Everyone Needs to Get Involved Between Now and NovemberAugust 27, 2020
Member Political Organizers (MPOs) use new tools to foster community involvement.
COVID-19 has changed every aspect of our lives, and our political activism is no different. 1199ers are more than prepared to pivot and embrace new methods of communicating, mobilizing, and organizing to help elect Joe Biden and Kamala Harris.
In addition to saving the country from a pandemic, Union members have been building 1199’s GOTV arsenal. Central are social media, phone banking, a robust vote-bymail campaign, and recruitment of Member Political Organizers (MPOs). This year’s MPOs will lead a new, institution- and communitybased program to engage members where they live and work. MPOs and members will work together to lift workers’ voices around local issues and broaden local power bases.
Together with allies and coalition partners, 1199 activists will build networks to grow worker power nationally and beyond November.
Florida Region MPOs hit the ground running in June with a virtual campaign kickoff that drew an unprecedented 11,000 activists. As part of the powerhouse coalition Florida For All, recruits will use a host of tools to build community and excitement around the election. Using 1199’s America For All platform as a jumping off point, voters’ personal stories will help drive the campaign. Organizers will use social media and text to have conversation and build connection. Voters are encouraged to talk to family and friends, help them register friends, and talk about the issues with people in their networks. In Upstate New York and Maryland/DC, activists are reaching as many as 20,000 members at a time using Purple Spoke, the union’s texting program.
In Baltimore, Delegate Reeba McKinney, a CNA at the Greenhouse in Baltimore, worked recently on the campaign of Councilman Brandon Scott, Democratic nominee for Baltimore Mayor. “We organized virtual rallies and called members to talk to them about their concerns. We talked with community members to really get the voice of the people out there,” she says.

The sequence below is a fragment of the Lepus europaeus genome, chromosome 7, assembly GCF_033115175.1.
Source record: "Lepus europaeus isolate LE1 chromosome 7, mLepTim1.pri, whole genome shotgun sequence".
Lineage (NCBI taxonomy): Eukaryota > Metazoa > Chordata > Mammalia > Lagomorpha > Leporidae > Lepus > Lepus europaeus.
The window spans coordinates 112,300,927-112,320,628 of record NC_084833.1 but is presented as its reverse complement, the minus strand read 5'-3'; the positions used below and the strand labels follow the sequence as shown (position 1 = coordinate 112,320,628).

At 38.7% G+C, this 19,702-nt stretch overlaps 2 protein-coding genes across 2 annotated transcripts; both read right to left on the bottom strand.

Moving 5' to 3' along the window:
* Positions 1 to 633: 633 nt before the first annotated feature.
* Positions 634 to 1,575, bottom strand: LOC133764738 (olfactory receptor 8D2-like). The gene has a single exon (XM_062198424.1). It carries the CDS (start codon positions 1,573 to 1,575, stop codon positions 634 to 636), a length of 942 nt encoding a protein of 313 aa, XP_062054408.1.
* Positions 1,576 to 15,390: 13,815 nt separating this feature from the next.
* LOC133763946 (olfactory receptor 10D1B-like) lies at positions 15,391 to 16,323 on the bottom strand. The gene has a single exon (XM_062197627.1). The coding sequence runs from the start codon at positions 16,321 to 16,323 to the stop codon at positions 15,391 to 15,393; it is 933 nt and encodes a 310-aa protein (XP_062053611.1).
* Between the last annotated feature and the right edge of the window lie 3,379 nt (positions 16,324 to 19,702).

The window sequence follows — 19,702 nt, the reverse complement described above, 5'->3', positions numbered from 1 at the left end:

Though she’s energized by Scott’s campaign, McKinney is anxious about November.
“It’s been very difficult here in Baltimore,” she says. “So many people have lost jobs and family members in COVID. School closings have really changed the dynamic at home for many people. It’s like people don’t know what to expect. I try to remind them that they have the power to stabilize things with their vote.”
“Making sure people vote is going to be critically important this year, whether it’s vote by mail or getting to the polls,” she says. “My biggest fear is that people will feel their votes don’t count. I do everything I can to discourage that.”
Political activism brought new vigor to the work of Sandra Diaz, a home health aide with New York City’s Premier Agency. This spring and summer, Diaz worked on several campaigns, including on efforts to protect Medicaid and pass the CARES Act, and Michael Blake’s congressional race in her home borough of the Bronx.
Diaz, a freshman MPO, says politically mobilized homecare workers have more power, something they need more than ever. “Homecare workers are at the bottom of the ladder,” she says. “That’s why I have such passion for this work.”
Diaz also learned practical skills, including data, phone bank, and project management; she also polished her social media and public speaking skills.
“This work is important and empowering,” she says. “I have a passion for it, but everyone needs to get involved somehow between now and [November]. We have to get our message of America For All out there and activate every community.”